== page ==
Figure 2 Google Analytics Goals Tab

Click the add ‘New Goal’ button to go through to the actual goals screen as shown in Fig 03.

Figure 3 Google Analytics Goal Setup

At this point you could experiment with setting up some of the custom goals that are built into GA through the templates, there is nothing wrong with these and they are good for getting an understanding of how Marketing Campaign Tracking works but in general, it is easiest to select custom and define your own goal.

Don’t worry here as whichever option you use there is no extra code that needs applying to the website as GA deals with all of this for you. You will be surprised how many times we hear that people haven’t set up goals because they didn’t understand the code.

You do need to be careful here and think about your Marketing Campaign Tracking as you don’t get the option to delete goals and set up another one and you have a limited amount of goals you can setup. (20 per reporting view) To setup more than 20 goals you would have to setup an additional view for the property.

Once you click on continue, you need to submit the information related to the goal.

Here you will have to provide a name for your goal (make it something meaningful and relevant) and then move on to select the goal type. Choosing the right name will help you easily understand the purpose of each goal. It will also help you to distinguish goals and divide them into categories.

In the next section, you will see the different goal types.

Here you will see four types of goals:


  1. Destination
  2. Duration
  3. Page/Screens per session
  4. Event

Confused which one you should choose? Let’s explore them in detail to get a better idea:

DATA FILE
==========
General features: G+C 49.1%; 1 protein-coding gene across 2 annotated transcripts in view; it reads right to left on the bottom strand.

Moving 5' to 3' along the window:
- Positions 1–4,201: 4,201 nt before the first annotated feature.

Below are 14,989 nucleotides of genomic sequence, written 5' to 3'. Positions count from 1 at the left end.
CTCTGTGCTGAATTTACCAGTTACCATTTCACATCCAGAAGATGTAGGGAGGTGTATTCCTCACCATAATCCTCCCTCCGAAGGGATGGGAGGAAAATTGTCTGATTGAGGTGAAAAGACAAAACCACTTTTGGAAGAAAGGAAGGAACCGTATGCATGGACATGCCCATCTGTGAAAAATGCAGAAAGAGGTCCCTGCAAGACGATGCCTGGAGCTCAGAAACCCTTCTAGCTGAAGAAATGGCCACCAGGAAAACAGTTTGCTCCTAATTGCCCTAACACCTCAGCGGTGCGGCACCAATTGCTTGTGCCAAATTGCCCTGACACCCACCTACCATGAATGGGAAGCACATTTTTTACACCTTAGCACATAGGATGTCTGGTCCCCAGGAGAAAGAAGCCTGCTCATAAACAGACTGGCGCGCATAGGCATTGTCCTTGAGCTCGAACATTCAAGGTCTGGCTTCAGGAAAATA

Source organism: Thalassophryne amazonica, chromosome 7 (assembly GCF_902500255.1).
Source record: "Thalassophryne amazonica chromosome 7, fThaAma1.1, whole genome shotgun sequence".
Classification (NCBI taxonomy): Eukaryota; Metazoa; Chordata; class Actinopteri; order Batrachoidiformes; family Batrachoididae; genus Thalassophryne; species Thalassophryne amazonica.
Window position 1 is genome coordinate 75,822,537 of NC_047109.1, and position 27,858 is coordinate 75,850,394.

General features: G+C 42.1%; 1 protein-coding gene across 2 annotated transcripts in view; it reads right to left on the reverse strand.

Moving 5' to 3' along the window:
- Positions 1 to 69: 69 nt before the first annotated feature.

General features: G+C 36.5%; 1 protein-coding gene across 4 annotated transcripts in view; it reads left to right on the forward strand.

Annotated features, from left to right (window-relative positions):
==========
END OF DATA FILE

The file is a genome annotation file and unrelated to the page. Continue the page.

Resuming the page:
Types of Goals & Marketing Campaign Tracking 

Goal Types

Destination: This type of goal is perfect for any type of action that leads to a specific URL. For example, if the user has made a purchase or has filled in a form on your website, and then is landed onto a Thank You page, each time one of these is visited it will trigger the goal.

At Fig 4. Tick the radio button for Destination so that you see this screen.

Figure 5 Goals type Destination

Insert the goal URL in the box highlighted, remember this is the page that will trigger the goal, you do not need to input the full URL for the page only the part that follows the domain so for example if your URL is www.seotrafficlab.com/contact/thankyou you just need /contact/thankyou.

At the dropdown to the left of the URL box, you will see the different match types you can use for the URL.


Equal to

Begins with

Regular expression

Each of these will determine a different outcome.

Equals to, is an exact match for every character, with no exception, if you accidentally get leading or trailing whitespaces, for example, the goal will fail to trigger. Use this for URLs that are easy to read and do not vary. (e.g., /contact/thankyou)

Begins with, is used to match identical characters from the beginning of a string up to and including the last character you specify. Perfect for dynamically generated content such as you may get from a checkout page. So for example, if your URL is https://www.seotrafficlab.com/checkout.cgi?page=1&id=123456789 and in this instance, the id is variable you would track the goal using /checkout.cgi?page=1 and selecting begins with.